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WHAT IS A GIS MAP?

If you’ve ever wondered, “what is a GIS map?”, you’re in the right place. 

FuseGIS is a GIS tool made specifically for those working in the real estate industry in Houston and Austin. On our blog, we cover the basics of GIS platforms and the specifics of how they can benefit those in real estate and other professions.

Here, we dive into a big question: what is a GIS map, anyway?

WHAT IS A GIS MAP?

In a previous blog, we broke down the definition of GIS into the three components of the acronym itself: Geographic Information System.

GIS are a tool used in industries that require knowledge related to geography. The data they provide is based on physical location and spacing. They compile and analyze information related to geography. This is all done by the GIS, which is a system.

What is a GIS map, then? The GIS map is a visual representation of the work that the GIS does. It makes the information more accessible and contextualized for users.

Often, these maps are interactive. They allow users to layer different data sets over the same area or compare maps side by side. This allows the user to look for specifics, such as a piece of property in a specific school district with strong cell phone service and low crime rates.

Usually, the creation of a GIS map involves changing the scale or projection of different data sets. This is because data is saved in different forms and looks different based on how the creators take into account the curvature of the earth.

Without the GIS maps themselves, the system would provide data sets that aren’t as intuitive for users. This would make GIS less valuable, since one of the benefits of the systems is their ease of use.

What kind of information can be included on a GIS map?

As long as information is based in geography, it can be displayed on a GIS map. Some examples of data that can be included data on GIS maps include:

  • Home values

  • Crime rates

  • Positive tests for illnesses

  • Orders from a specific restaurant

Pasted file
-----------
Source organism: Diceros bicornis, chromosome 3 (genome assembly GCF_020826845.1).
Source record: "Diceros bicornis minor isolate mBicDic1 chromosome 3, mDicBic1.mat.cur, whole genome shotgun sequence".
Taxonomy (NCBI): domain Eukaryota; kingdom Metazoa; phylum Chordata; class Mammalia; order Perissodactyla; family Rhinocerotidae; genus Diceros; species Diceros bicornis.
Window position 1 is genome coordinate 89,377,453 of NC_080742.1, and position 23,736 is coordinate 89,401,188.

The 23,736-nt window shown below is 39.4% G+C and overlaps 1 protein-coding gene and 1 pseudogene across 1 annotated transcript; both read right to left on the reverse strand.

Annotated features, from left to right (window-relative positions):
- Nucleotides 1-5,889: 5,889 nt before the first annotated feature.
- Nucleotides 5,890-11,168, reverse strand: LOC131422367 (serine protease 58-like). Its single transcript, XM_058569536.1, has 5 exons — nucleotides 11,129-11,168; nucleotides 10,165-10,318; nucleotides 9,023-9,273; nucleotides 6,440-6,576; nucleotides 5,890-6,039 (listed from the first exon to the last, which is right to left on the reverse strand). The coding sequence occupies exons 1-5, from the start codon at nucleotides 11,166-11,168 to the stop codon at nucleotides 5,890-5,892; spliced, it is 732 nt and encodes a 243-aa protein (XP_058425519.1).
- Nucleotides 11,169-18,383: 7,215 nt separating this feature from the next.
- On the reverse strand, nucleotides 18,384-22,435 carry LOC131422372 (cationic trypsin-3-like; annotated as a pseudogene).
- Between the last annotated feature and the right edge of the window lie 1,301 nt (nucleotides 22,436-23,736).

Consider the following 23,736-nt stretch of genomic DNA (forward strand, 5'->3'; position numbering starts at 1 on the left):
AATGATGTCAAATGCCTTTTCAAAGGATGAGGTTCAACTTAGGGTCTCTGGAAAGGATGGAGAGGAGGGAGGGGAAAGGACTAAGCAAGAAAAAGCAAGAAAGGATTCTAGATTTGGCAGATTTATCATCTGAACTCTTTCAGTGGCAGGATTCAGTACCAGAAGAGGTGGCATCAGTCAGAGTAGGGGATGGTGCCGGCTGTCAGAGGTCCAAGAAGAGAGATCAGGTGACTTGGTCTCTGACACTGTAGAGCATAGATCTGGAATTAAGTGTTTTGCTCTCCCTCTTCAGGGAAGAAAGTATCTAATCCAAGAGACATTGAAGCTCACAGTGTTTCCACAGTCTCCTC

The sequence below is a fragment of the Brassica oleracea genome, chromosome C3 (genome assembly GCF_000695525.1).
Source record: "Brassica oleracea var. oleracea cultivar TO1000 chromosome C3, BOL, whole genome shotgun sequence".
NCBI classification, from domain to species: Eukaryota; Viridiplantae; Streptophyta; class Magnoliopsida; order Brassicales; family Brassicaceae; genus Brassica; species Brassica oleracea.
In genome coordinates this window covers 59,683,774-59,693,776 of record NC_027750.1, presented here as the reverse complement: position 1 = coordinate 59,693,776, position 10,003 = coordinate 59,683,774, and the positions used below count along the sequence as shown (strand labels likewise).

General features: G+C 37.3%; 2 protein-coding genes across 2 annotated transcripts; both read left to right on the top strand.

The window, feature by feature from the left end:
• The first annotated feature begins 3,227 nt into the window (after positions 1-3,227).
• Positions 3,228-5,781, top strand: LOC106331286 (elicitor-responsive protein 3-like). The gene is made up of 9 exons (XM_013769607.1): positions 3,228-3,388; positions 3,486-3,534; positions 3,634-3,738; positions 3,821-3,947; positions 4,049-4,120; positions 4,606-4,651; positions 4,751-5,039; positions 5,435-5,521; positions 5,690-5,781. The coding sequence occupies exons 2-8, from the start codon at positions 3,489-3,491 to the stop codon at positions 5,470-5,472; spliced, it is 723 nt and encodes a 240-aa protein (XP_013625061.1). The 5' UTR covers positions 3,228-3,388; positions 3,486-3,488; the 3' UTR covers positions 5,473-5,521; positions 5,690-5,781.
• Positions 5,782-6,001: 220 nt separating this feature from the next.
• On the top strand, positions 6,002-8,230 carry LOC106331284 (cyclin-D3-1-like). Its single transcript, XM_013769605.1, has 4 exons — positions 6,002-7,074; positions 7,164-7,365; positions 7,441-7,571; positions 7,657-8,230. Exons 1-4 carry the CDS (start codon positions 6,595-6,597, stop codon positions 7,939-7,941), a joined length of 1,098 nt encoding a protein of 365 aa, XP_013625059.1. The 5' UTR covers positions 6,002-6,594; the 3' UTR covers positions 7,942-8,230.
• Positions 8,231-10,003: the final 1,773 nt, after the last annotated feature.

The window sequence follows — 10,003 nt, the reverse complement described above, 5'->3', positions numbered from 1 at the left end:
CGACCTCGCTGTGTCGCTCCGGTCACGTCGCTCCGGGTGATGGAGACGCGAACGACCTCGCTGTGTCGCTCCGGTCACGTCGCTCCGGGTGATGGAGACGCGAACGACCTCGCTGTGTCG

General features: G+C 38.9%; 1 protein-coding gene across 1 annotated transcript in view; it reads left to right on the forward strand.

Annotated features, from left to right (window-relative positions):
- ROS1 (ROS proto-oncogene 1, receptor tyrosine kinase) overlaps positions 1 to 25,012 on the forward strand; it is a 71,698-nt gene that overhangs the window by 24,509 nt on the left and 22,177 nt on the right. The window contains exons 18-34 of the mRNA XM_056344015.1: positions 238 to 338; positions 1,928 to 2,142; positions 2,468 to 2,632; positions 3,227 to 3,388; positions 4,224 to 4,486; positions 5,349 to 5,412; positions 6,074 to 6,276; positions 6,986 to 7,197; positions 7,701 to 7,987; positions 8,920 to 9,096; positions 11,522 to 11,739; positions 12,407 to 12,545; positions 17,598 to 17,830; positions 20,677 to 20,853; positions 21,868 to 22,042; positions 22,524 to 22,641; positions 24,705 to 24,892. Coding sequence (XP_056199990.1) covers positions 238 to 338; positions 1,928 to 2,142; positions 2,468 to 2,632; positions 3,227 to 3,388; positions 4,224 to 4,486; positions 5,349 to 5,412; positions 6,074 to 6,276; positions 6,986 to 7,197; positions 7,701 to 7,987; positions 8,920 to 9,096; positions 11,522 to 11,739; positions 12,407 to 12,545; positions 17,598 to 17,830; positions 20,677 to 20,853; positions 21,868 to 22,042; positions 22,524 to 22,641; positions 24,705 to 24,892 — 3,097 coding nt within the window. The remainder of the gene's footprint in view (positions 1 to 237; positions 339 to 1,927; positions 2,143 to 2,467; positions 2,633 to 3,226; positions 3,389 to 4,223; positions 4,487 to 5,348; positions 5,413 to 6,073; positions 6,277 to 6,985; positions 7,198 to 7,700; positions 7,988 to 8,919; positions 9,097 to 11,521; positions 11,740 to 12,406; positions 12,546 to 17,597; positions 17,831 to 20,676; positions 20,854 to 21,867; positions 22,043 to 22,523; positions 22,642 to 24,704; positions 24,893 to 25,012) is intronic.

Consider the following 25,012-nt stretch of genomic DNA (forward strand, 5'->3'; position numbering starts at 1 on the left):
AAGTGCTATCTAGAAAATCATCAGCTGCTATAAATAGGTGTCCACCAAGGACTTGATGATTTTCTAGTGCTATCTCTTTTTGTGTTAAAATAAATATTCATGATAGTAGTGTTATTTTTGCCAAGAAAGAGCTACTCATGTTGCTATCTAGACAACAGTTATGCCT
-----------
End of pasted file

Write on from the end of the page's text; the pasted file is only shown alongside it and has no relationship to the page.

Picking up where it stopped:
• Origins of 911 calls

  • Locations of rivers, streams, and other water sources

  • Sources of pollution

  • Floodplains

  • Vegetation patterns

  • Street data

  • Travel time to the nearest hospital

  • Customer sentiment by location

  • Locations of known arson attempts

  • Average income

  • Cell service

  • Elevation

  • School districts

  • Crop yields

  • Land use and zoning ordinances

  • Tax zones

  • Book sales

  • Voting patterns

Who can use GIS maps?

With such a wide range of data available to GIS users, individuals in many careers can make use of GIS maps. FuseGIS is created with those in the real estate industry in mind: brokers, appraisers, realtors and real estate agents. However, individuals in the following industries can also benefit from using a GIS:

  • Law enforcement

  • Emergency services

  • Ecology

  • Urban planning

  • Cartography

  • Climate science

  • Advertising

  • Civil engineering

  • Healthcare

  • Mining

  • Supply chain management

  • Insurance

  • Forestry and timber

  • Banking

GIS Maps and Real Estate

FuseGIS is made specifically for those working in the real estate industry in the Houston and Austin areas. That means the system is full of the information that real estate professionals need, and not made more complicated by excess data or unrelated options.

The specializations of FuseGIS can save users time and money and keep them at the top of their game.

See for Yourself

Still wondering what a GIS map is like in practice or how to use a GIS map? Request a demo with FuseGIS today to learn more.

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